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Questions to ask during Financial Advisor interviews

post #1 of 5
Thread Starter 
Plenty of stuff out there on this topic but wanted to get some real world advice here. I will be meeting with 5-6 people in the coming weeks with the hopes of finding one to serve in what I would term a broad advisory role; investment and tax advice being first and foremost. The person will manage assets.

I'm specifically interested in asking the right questions to see what kind of track record the person has. Being in business for a long time, alphabet soup acronyms, etc. doesn't necessarily mean a whole lot.

Thanks in advance...
Edited by bigbadbuff - 1/7/13 at 1:06pm
post #2 of 5
Can't say I have much to contribute to this yet, but I'm subscribing because I'm thinking about hiring someone in a similar role.
post #3 of 5
Thread Starter 
I've got a list of surface questions going, might as well share to get this conversation going. Some of this you can find by Googling potential advisors.

  • What are you financial planning credentials/designations/affiliations (CFP?) Are you personally licensed or registered as an investment advisor with the state. How about the firm.
  • What is your area of speciality, what services do you offer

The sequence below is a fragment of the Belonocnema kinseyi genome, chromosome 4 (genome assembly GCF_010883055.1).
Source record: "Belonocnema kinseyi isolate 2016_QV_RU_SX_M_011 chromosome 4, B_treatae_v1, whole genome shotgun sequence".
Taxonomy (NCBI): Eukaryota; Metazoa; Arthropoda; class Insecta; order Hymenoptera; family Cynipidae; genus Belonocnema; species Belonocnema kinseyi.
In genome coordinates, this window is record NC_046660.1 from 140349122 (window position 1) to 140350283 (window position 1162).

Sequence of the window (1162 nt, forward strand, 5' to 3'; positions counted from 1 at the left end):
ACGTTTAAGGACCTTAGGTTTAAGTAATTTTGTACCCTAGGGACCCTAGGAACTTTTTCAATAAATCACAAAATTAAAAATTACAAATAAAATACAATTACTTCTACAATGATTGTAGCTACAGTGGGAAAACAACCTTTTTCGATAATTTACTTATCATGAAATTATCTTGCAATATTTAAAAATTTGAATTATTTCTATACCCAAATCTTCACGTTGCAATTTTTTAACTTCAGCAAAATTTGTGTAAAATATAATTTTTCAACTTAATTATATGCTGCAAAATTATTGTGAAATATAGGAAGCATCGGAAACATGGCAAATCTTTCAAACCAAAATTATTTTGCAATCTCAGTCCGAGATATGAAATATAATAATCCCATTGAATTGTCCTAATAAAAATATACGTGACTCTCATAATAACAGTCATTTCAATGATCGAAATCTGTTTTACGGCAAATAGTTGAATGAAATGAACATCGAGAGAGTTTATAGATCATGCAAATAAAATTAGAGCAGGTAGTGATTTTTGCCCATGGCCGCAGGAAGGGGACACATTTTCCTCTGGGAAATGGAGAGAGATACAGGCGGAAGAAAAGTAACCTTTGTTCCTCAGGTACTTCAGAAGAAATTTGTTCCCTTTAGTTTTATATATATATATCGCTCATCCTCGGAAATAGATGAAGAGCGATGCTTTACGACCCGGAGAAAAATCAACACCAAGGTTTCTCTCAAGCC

• Type of client/situation you routinely deal with/target
  • Are you a registered investment advisor, are you a licensed insurance agent with someone; do you have a biz affiliation with any company whose products you are recommending
  • How are you compensated
  • Minimums for assets, account size, annual fees
  • Do you provide a thorough written analysis of financial situation/recommendations
  • To what extent are you yourself involved in the development/execution of my plan... if not you then who
  • Will the costs associated with transactional/custodial fees, trading costs, etc. be passed along to me
  • How many clients do you currently have and how do you 'group' them?
  • Affiliation with a broker/dealer
post #4 of 5
Hard to give more specific advice as a lot depends on one's individual situation but my main goal would be to go with fee only advisor; someone who bills you per hour or per project (like a portfolio review for example) as opposed to someone who takes a percentage of your AUM. Plus, fee-only folks are not in conflict of interest while the rest is trying to, supposedly, promote your interest while the're trying to sell their own product to you... Unless you need someone to really actively manage your portfolio (and I mean more than an annual sell/buy event to realize capital loss for tax purposes for example) or you are completely unfamiliar with basic investing, there's no good reason to pay a lot of money for dubious assitance.
post #5 of 5
Do yourself a favor and run your list of potentials through brokercheck at www.finra.org.

It gives you background history of the reps including reasons they may have gotten fired, whether they have a bunch of complaints, etc.

This, when combined with your in person interviews should give you a good idea about the person's character.
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